“We’re proud of our bud,” explains Mike Okada, general retail manager of the new Native Roots dispensary in Longmont. He’s standing in the dispensing room of the shop, inside a small gray house on South Sunset across the street from Izaak Walton Park. They opened on Oct. 13.
Technically, Native Roots isn’t in Longmont but rather surrounded by the city. The business is in unincorporated Boulder County which means they can operate here despite Longmont incorporating a moratorium on medicinal and recreational marijuana shops in 2013.
The city of Longmont did not return calls about this issue.
The new shop plans to become a recreational retail center in 2015, Okada said.
Edible medical marijuana for sale at Native Roots. (Lewis Geyer / Longmont Times-Call)
The shop sells all the usual strains of marijuana in typical plant form. It also offers hand creams, lotions, soaps, bath oils, mouth drops, candy bars, soda, sports drinks and joints. It also sells glassware for smoking and a variety of clothing.
“A lot of our products don’t get you high,” said budtender Amanda Herman.
Many of the products are strictly therapeutic and don’t contain the necessary ingredients for someone to actually get stoned, she explained.
“This is a unique location,” said Stevie Basko, operations director for Native Roots which has three other locations in Colorado (Denver, Boulder and Vail). “We’ve only had positive feedback here… people don’t need to drive to Boulder or Denver now.”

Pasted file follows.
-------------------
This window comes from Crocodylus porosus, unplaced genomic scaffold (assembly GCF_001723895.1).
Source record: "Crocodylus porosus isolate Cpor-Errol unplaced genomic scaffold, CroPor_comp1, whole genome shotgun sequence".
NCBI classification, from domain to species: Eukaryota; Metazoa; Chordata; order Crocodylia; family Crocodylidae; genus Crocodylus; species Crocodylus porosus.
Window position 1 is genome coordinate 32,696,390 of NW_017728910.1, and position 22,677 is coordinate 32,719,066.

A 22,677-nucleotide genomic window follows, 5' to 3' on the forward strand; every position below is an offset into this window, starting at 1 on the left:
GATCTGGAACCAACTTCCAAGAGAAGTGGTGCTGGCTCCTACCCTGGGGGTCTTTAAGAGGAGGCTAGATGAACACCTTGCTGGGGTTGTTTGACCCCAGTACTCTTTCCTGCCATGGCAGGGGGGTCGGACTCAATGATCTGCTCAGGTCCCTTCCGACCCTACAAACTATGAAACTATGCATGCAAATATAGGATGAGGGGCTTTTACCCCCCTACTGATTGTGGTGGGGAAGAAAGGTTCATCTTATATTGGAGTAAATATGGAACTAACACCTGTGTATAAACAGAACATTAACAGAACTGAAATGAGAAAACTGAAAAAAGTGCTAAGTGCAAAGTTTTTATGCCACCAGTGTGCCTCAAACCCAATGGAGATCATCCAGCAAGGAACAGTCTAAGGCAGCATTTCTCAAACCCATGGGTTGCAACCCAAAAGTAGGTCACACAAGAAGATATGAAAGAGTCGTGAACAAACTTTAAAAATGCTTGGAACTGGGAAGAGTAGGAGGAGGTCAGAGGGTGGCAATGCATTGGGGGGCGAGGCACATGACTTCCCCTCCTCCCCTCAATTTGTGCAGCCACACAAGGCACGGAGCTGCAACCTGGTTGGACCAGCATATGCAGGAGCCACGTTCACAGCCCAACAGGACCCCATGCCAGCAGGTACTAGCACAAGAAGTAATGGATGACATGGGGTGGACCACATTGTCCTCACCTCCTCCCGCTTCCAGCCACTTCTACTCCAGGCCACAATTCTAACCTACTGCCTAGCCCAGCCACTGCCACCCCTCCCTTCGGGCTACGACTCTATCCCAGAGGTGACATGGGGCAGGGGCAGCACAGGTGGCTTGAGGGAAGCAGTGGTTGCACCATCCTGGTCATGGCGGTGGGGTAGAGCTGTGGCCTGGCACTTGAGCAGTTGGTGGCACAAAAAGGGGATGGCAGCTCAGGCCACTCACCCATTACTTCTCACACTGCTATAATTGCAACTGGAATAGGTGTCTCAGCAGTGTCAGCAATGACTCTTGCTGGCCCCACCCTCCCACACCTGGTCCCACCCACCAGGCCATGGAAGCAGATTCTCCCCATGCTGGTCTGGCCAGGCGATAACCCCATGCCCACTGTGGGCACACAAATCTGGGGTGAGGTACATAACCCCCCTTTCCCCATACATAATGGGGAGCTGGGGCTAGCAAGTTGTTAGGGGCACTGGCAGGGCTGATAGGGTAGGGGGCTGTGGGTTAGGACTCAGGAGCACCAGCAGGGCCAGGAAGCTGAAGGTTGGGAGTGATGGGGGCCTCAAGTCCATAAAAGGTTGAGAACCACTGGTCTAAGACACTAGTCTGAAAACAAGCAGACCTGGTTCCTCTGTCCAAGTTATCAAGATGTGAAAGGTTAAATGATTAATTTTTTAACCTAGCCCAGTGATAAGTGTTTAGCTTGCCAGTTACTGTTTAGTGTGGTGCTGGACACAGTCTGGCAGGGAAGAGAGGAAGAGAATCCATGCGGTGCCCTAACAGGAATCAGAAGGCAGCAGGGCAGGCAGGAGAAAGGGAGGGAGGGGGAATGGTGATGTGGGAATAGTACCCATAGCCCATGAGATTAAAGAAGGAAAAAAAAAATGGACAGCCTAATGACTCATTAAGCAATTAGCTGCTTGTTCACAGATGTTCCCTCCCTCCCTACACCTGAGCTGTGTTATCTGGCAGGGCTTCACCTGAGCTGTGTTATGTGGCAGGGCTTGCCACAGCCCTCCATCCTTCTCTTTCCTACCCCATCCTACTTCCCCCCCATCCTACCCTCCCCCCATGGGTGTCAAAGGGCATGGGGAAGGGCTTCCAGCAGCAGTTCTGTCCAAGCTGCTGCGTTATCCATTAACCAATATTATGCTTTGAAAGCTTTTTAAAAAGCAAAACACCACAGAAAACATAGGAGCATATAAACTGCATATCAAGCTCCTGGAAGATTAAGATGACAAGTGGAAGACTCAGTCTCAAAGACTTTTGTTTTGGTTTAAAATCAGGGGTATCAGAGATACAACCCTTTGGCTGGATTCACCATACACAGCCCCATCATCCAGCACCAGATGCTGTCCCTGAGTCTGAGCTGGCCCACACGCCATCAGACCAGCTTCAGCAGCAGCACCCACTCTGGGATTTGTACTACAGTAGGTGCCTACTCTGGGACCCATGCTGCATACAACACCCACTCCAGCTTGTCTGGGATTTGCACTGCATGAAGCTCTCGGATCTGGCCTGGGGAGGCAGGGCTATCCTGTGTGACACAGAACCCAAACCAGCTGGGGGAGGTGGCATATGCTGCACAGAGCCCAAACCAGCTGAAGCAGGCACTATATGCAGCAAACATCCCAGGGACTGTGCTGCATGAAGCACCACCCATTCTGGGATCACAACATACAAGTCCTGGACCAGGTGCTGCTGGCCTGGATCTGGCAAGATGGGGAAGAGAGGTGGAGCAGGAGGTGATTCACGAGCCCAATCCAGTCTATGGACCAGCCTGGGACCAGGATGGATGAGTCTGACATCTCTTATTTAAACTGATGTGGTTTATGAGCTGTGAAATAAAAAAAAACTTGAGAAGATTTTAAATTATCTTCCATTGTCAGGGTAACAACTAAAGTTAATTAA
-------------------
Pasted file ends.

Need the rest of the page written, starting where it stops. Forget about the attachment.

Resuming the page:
That positive feedback may change a bit, when Native Roots goes recreational.
Pockets of pot
“There are a few enclaves,” points out Boulder County spokesperson Gabi Boerkircher in discussing the small pockets within Longmont that are unincorporated. “They pay Boulder County taxes, and they follow county rules.”
Those tax revenues should be rising because sales certainly are.
Both recreational and medical marijuana sales in Colorado increased by more than 10 percent from July to August, according to the Colorado Department of Revenue.
In August, customers purchased more than $33 million in recreational cannabis, up from $29.7 million in July. In addition consumers bought more than $32.2 million in medical marijuana in August, an increase from $28.9 million in July.
Since Jan. 1, Colorado has raked in more than $45 million in taxes, licenses and fees for recreational and medical marijuana.
“The train has left the station, and there is no stopping it now,” Basko said. She doesn’t expect any issues with becoming a recreational store next year. “It’s all highly organized and regulated.”
She’s also eager to become more accepted by the people of Longmont. She believes there is still a stigma attached to her line of work. “We are trying to be a part of this community,” she said. “We’ll be doing a canned food drive soon, and we’re wanting to support the local charities here.”
Contact Times-Call staff writer Vince Winkel at 303-684-5291 or [email protected]
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